He said meetings could be run online, but decisions couldn't be applied immediately.

"You couldn't actually go to action a decision until you ratified it."

He said the delegation of power was a mechanism whereby decisions that were made online could immediately be acted on through him.

He did not propose or foresee a decision being made only in consultation with the mayor and deputy mayor, but with the consultation of the full council, he said.

Macpherson said he understood the need for delegation but "implored" Williams to remain "benevolent and consultative".

The council also changed its own standing orders rules regarding member participation of meetings via video link.

Previously, participation via that channel had not been allowed. It would also give members of the public the ability to attend via video link, but in both cases it would be overseen by the chairperson of the meeting.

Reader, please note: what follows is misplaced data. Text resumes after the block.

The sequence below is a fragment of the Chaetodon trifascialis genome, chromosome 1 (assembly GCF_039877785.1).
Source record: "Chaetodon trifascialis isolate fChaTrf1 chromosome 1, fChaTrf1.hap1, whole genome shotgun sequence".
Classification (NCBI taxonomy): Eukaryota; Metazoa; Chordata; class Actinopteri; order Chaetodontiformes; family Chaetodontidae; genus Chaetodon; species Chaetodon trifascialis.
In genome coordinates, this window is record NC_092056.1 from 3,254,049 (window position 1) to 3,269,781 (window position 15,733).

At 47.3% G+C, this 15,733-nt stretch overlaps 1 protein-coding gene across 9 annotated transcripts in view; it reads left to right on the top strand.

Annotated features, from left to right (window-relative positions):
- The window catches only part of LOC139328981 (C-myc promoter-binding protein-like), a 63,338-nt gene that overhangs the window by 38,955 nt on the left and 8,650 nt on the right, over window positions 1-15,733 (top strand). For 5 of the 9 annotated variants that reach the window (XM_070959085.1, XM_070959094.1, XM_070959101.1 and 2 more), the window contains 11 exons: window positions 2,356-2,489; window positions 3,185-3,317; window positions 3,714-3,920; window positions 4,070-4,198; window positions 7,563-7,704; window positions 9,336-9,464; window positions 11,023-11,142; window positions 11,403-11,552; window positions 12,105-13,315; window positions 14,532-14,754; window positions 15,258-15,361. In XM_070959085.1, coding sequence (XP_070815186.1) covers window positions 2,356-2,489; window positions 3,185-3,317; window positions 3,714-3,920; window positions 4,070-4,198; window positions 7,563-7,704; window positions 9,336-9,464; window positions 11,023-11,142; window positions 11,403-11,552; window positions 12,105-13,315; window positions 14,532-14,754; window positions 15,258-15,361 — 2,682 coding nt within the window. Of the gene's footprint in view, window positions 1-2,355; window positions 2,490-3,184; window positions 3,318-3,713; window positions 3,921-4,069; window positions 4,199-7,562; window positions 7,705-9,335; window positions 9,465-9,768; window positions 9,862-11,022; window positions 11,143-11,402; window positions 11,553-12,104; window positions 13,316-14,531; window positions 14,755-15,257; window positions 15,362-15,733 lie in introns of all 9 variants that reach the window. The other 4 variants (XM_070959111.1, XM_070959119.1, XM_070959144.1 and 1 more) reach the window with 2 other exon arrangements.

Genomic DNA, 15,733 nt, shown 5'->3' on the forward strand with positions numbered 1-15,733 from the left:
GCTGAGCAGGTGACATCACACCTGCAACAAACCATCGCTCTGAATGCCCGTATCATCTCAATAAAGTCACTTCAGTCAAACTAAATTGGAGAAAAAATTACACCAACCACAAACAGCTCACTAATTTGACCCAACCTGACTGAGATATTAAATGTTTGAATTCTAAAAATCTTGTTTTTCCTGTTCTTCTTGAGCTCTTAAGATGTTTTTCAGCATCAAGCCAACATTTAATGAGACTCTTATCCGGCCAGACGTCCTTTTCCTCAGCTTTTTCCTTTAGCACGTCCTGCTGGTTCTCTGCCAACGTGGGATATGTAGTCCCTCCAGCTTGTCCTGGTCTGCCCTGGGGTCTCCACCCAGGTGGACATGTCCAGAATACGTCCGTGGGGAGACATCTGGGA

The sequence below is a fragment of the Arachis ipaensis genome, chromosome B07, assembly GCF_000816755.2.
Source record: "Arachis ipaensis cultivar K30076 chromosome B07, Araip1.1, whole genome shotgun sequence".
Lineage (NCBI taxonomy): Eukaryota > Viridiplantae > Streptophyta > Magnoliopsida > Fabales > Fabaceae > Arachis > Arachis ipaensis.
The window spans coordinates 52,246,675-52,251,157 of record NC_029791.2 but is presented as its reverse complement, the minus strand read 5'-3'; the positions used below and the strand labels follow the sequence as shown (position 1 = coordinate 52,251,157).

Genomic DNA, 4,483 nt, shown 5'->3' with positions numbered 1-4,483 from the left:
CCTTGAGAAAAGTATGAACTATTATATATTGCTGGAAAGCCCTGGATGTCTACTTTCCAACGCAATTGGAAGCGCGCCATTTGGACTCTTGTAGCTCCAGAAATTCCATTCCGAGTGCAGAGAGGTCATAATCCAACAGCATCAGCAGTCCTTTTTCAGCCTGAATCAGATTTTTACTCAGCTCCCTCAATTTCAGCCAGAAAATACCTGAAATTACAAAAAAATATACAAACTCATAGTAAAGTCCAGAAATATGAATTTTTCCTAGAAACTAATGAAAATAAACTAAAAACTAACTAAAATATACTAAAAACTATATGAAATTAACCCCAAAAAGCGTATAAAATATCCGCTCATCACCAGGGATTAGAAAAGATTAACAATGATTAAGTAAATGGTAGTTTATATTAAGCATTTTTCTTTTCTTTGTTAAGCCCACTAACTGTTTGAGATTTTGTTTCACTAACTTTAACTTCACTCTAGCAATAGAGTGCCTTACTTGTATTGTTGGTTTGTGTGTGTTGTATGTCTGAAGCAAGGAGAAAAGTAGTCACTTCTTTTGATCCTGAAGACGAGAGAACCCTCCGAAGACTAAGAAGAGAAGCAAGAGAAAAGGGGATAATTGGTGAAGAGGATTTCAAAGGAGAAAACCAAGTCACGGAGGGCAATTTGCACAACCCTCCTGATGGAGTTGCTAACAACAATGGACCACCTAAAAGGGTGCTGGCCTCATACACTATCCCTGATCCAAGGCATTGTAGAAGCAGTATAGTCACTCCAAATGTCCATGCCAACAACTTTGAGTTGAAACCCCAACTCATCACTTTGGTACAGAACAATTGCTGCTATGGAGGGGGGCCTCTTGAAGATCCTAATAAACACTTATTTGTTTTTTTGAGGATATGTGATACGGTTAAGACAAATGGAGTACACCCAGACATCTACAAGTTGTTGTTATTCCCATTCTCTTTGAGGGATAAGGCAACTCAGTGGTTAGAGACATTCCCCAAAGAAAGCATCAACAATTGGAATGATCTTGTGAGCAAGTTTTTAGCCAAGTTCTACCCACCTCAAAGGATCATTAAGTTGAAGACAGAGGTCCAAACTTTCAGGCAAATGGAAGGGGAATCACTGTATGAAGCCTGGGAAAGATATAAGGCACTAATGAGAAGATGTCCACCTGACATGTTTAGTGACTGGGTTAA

In the meeting, the council also voted to adopt, in principle, the Government's Covid-19 strategy and begin work on the development of a Rotorua Lakes Council approach.

A report titled "Covid-19 and the Rotorua Lakes Council Response" stated that approach would be based on protecting Rotorua's "people and community", cushioning economic and social impacts, and positioning the district for recovery.

All recommendations in the meeting were passed unanimously.

The three-and-a-half-hour meeting, which finished around midday, was not open to the public nor the media, the council instead recording the meeting.

The video of the meeting was uploaded to Youtube around 6pm on Wednesday.

What powers are excluded under the Act?

There are some restrictions on the delegated powers handed over to the chief executive, under the Local Government Act.

They are the power to set rates, bylaws, borrow money, purchase or dispose of assets, adopt long-term, annual plans or annual reports.

Also excluded was the power to appoint a chief executive, adopt a remuneration or employment policy or policies required to be adopted or consulted on under the Act.